3 Ways to Love Like God Does

3 Ways to Love Like God Does

Our loveliness blossoms out of the love of God for us and in us, and it is affirmed and magnified and publicly displayed in the love we have for one another. It stands before the watching world as an invitation: come and see God’s love displayed.

Loving the People God Loves

What God loves, we must love. Paul wrote to the church at Ephesus, “Therefore be imitators of God, as beloved children. And walk in love, as Christ loved us and gave himself up for us, a fragrant offering and sacrifice to God” (Eph. 5:1–2). If we are beloved children, we must walk in Christlike love for his people. Repeatedly in the New Testament, God calls the members of his beloved church to love one another.1 Love for the church ought to be a fundamental characteristic of our lives. You have a people. They are your local church. And our love ought to mirror God’s love in three important ways.

1. Loving the Unlovely

Since the fall of Adam, sin has made everyone unlovely. Listen to some of the words that the Bible uses to describe fallen people: enemies (Rom. 5:10), strangers (Eph. 2:12), rebels (Ezek. 20:38), and haters (Rom. 1:30); impure (Eph. 5:5), disobedient (Eph. 2:2), hopeless (Eph. 2:12), and ignorant (Rom. 10:3). Our sin not only makes us repulsive; it rightly places us under God’s wrath and displeasure (Eph. 2:3). There is nothing attractive about any of this. But, thankfully, “God shows his love for us in that while we were still sinners, Christ died for us” (Rom. 5:8). When we were unlovely, God loved us. We did nothing to deserve his love, but he loved us anyway. In what might seem like circular reasoning, God explains his love for his people this way: “It was not because you were more in number than any other people that the Lord set his love on you and chose you, for you were the fewest of all peoples, but it is because the Lord loves you” (Deut. 7:7–8). God loves his people because of his own eternal, sovereign, good pleasure and nothing else. His love is “uncaused, un-purchased and unconditional.”2 His love is “uninfluenced.”3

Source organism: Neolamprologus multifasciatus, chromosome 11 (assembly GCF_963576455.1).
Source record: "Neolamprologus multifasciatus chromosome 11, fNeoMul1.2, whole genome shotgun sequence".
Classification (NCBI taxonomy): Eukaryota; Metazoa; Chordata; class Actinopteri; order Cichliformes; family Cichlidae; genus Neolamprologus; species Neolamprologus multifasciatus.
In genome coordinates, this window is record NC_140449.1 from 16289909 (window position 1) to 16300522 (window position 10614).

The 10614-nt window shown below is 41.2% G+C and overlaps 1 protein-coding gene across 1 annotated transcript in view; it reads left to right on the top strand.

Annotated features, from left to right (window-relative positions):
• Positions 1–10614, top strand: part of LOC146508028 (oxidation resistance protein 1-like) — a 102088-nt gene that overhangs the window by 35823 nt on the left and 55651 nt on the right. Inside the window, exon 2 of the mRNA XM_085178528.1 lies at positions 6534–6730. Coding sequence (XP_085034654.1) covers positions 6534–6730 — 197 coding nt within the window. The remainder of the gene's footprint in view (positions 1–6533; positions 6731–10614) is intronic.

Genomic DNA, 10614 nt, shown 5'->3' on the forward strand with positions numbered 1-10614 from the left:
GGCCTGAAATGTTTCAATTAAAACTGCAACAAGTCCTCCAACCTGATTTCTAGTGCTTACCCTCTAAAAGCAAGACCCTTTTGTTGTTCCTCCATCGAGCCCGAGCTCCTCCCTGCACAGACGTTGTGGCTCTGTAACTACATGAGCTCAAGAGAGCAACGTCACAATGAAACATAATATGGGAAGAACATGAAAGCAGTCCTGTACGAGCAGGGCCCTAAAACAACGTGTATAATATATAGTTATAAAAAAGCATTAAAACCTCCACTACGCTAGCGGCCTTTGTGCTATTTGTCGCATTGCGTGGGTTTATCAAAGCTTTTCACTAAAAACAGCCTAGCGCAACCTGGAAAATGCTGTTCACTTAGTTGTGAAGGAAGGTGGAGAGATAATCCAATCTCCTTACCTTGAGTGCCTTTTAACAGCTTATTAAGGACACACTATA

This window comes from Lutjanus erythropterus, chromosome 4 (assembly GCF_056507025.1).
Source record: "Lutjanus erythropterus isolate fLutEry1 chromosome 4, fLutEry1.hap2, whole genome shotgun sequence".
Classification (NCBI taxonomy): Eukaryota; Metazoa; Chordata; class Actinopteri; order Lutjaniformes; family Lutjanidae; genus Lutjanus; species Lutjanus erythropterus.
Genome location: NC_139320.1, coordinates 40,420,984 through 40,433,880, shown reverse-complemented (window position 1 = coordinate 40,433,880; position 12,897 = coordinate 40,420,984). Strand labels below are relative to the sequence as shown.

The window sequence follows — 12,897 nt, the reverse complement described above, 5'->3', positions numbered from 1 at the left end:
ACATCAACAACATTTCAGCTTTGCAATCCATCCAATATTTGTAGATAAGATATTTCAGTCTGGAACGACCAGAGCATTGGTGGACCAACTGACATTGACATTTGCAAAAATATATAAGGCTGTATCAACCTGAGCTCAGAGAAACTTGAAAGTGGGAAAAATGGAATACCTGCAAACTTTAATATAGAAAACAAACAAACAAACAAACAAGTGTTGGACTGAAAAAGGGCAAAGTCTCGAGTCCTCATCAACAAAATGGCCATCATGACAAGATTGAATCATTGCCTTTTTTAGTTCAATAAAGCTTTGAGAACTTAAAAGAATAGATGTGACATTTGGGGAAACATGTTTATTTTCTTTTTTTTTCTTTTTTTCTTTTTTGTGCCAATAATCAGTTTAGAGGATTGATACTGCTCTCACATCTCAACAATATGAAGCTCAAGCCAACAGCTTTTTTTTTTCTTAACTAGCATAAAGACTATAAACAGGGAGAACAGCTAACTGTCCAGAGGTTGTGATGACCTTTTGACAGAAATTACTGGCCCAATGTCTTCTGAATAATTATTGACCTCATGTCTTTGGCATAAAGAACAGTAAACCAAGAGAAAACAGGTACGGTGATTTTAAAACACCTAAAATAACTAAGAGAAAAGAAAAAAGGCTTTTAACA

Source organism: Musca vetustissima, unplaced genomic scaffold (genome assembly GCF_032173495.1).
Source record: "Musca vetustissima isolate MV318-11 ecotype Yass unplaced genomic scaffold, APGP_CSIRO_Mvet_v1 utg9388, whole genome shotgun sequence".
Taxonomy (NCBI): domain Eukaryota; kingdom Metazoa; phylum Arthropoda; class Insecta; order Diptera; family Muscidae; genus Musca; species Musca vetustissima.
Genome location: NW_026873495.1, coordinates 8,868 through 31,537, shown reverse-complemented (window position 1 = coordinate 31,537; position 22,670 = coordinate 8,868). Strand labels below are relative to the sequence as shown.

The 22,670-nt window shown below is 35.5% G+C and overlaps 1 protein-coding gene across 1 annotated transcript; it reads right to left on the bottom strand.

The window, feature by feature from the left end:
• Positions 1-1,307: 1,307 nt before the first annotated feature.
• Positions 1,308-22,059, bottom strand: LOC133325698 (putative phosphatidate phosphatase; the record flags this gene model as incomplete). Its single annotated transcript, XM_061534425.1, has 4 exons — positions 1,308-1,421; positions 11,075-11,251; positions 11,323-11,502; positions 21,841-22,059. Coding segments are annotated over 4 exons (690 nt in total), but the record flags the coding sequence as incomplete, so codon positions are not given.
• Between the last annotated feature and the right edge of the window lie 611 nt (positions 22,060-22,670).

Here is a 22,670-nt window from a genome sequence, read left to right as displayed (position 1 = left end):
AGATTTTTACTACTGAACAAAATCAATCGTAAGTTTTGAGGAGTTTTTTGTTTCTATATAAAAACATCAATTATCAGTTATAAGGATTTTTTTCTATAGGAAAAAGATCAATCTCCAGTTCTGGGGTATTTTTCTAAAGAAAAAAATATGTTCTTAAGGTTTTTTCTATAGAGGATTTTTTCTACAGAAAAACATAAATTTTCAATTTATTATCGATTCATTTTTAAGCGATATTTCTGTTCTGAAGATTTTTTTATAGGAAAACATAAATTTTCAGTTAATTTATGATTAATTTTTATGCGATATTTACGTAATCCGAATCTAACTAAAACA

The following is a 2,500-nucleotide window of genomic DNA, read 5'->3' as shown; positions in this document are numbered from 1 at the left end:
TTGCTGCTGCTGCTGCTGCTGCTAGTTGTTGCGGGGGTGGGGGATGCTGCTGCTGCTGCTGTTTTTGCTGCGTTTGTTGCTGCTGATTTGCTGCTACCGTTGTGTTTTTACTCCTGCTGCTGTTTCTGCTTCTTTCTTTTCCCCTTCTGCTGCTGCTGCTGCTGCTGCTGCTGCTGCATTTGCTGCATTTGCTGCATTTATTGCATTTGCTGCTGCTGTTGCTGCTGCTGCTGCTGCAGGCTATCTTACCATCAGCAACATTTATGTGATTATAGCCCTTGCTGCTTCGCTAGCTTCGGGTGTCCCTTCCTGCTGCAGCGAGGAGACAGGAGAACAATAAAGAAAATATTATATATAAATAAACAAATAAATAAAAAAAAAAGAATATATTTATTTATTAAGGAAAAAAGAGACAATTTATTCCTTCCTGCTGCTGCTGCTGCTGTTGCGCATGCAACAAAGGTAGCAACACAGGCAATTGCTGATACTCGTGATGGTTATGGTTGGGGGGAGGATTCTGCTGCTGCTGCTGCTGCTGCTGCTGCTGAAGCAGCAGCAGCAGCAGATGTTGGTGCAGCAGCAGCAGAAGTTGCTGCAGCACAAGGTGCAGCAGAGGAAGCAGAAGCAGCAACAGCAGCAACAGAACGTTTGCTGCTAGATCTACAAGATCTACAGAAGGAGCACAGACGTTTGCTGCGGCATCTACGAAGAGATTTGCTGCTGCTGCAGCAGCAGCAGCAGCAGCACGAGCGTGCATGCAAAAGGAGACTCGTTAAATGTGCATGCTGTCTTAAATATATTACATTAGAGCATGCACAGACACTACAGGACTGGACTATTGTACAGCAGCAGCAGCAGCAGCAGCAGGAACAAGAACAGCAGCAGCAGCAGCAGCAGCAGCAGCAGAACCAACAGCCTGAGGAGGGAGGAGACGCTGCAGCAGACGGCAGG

He loves us because he loves us. So we love God’s people simply because God loves them. Hear the words of the apostle John: “Beloved, if God so loved us, we also ought to love one another” (1 John 4:11). God’s people are not always lovely. Every one of us can be thoughtless, immature, unkind, foolish, and repeatedly snared by sin. And those are just our obvious failings. We probably don’t even know the worst about the people in our church. But God does, and he loves us anyway. When Christ hung on the cross, he died for each particular sin of each particular person the Father had given him. There is no sin of his people yet to be discovered by the Lord and nothing that can disqualify his true children from his love. As we walk in love for the local church, our love models the love of God himself. There was nothing lovely in us that caused God to love us, so we don’t wait for God’s people to seem attractive in order to love them. If God in his sovereign good pleasure has set his love on these people from eternity past, uniting them to his Son and gathering them into his church, then it is our privilege to love them too.

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